Camille Elhassani is the Senior Pentagon and State Department Producer of Al Jazeera. She can be contacted at http://www.twitter.com/celhassani.
In much anticipated testimony to illustrate his treatment while in custody at Marine Corps Base Quantico, US Army Private First Class Bradley Manning took the stand in a military courtroom in Maryland.
Manning provided details of his confinement from the time he was taken into custody in Iraq in May 2010 to his arraignment in December 2011 on charges he was the source of the leaks of hundreds of thousands of classified documents to the anti-secrecy website WikiLeaks.
Clearly the low point for Manning was when he was being held in Kuwait in the summer of 2010.
He was held in a wire mesh cell keeping a nighttime schedule and sleeping during the day. He said he was confused about what was happening to him. Manning said, “I thought I was going to die in that cage.”
He fashioned a noose, but said while he contemplated suicide he knew it was futile because there was no place to hang the noose. He repeatedly said his world was coming apart in Kuwait.
When he was taken to the airport in Kuwait City in July 2010, Manning said he didn’t know where he was going and was concerned he might be headed to the detention centre at Guantanamo Bay Cuba.
But when he found out he was heading back to the United States, Manning said he felt great. Upon arrival, he was driven to Quantico, Virginia where he was immediately put on suicide watch.
While filling out paperwork at Quantico, Manning answered a question about his mental health saying he was always planning but never acting on suicidal thoughts.
He claimed that was a sarcastic comment and that he now regrets writing it. Months later, that comment was used as justification for not taking him off prevention of injury status.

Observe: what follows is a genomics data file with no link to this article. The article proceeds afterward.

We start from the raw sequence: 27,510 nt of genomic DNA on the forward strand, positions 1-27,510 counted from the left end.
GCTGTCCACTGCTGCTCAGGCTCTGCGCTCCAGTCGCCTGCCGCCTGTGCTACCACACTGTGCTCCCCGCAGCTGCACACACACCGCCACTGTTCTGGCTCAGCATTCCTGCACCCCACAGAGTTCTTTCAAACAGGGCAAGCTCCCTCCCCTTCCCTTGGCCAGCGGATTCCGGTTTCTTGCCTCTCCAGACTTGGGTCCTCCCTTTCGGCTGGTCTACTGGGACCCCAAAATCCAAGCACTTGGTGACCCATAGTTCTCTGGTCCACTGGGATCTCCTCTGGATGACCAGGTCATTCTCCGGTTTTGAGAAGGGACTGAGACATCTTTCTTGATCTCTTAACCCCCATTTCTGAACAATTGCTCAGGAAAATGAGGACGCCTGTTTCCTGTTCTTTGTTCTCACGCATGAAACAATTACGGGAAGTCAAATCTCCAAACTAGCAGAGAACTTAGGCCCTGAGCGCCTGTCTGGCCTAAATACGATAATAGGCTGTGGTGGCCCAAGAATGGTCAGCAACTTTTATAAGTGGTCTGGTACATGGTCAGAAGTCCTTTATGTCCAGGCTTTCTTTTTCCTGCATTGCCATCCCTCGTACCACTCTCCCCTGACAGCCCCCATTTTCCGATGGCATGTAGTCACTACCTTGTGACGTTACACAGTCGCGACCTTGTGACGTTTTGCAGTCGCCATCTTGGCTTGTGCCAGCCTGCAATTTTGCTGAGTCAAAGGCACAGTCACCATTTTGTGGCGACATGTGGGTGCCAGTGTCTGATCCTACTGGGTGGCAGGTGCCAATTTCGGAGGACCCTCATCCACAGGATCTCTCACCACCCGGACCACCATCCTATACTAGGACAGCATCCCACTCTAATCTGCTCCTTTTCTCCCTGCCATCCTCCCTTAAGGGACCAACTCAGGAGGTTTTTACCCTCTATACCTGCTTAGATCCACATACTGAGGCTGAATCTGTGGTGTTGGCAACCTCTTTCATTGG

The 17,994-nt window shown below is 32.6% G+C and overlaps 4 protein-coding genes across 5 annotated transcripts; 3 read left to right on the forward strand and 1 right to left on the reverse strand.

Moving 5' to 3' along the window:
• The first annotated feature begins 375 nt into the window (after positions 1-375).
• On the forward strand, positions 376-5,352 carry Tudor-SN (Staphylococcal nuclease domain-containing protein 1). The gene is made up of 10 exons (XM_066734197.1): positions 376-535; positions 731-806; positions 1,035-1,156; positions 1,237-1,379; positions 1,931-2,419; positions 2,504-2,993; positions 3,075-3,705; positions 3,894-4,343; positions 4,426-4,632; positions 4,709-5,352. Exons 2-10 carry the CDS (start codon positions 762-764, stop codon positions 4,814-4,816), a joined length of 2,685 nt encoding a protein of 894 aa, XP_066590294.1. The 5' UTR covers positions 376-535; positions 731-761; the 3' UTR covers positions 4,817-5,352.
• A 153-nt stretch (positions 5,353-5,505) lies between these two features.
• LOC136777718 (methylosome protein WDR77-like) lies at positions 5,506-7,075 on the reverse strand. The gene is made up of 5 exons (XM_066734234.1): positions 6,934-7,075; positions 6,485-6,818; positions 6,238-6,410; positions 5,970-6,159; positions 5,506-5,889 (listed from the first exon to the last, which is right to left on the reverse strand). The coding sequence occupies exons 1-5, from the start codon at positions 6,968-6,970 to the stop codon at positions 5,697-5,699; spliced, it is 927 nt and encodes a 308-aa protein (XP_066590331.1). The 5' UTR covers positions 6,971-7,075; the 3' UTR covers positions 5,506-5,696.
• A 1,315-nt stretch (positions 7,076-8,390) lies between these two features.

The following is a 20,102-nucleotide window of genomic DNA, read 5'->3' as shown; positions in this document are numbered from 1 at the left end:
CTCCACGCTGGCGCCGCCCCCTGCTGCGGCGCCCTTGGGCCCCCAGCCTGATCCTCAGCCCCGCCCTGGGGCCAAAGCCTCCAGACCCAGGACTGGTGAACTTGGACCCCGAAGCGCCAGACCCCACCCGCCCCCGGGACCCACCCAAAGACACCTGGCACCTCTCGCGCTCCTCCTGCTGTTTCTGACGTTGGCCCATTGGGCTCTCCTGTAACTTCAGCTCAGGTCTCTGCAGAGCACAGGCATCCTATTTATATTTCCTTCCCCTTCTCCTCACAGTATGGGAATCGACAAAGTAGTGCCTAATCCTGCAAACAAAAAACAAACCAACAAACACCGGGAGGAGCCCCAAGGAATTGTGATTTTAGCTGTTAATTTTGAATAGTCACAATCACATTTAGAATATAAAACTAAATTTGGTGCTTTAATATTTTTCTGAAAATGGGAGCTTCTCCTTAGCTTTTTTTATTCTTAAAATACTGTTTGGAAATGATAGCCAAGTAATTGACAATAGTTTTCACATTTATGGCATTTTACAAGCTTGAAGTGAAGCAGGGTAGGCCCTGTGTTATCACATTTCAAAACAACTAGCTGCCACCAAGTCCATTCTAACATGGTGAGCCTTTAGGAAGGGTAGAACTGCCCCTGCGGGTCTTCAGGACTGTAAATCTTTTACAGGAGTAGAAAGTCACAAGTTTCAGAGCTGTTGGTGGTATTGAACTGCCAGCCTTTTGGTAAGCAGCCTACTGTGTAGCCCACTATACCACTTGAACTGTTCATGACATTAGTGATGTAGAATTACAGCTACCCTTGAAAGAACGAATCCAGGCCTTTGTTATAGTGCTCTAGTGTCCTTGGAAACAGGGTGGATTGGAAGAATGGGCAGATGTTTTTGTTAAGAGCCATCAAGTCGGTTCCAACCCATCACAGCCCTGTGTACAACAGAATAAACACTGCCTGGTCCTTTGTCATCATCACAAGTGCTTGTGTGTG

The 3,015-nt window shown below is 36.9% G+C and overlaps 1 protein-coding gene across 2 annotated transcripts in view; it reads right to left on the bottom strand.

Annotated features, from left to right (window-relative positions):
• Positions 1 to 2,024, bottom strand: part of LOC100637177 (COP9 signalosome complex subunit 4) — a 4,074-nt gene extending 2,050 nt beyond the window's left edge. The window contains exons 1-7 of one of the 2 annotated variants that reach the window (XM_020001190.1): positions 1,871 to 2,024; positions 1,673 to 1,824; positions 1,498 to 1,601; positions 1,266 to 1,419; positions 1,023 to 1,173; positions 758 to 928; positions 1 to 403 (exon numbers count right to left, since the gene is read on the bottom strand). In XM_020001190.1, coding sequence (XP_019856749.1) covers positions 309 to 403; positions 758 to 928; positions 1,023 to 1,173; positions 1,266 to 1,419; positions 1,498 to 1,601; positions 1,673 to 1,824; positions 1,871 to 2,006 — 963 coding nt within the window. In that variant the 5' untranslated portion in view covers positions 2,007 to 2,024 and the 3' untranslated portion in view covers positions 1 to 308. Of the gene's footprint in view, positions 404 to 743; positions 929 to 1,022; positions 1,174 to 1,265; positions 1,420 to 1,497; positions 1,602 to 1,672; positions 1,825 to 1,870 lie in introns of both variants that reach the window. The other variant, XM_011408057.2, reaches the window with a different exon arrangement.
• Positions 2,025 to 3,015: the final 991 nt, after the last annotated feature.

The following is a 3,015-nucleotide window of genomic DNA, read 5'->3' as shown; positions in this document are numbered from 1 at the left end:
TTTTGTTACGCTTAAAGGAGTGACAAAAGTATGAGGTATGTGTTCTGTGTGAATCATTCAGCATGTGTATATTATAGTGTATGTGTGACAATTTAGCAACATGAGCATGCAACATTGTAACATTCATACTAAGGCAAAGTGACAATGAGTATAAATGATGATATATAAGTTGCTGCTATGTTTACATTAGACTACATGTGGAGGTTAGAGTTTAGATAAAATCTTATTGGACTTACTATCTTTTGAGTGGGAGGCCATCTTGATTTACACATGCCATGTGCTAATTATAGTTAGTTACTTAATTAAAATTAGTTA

That status kept him confined to his cell for 23 hours a day with his activities severely restricted.
During nearly 5 hours of testimony, Manning described his cell at Quantico using a mockup taped to the floor of the courtroom. He also tried on a suicide smock and displayed a suicide blanket like the one he was issued.
Manning answered his lawyer’s questions easily and seemed happy to talk. Spectators in the courtroom laughed when Manning replied to a question about why he made faces in the mirror of his cell that caused the commanders to believe he was having problems.
Manning said he was trying to stop the boredom. “The most entertaining thing in there was the mirror.”
He left Quantico on April 20, 2011 bound for Fort Leavenworth, Kansas. Leavenworth is a prison facility equipped specifically to handle pretrial and post conviction soldiers.
The brig at Quantico was an older facility that had recently been downsized. Earlier in the week Quantico commanders said their facility was inadequate to handle Manning. Of his new housing, Manning said, “it was a huge upgrade.”
The prosecution will cross-examine Manning about his confinement at Quantico on Friday.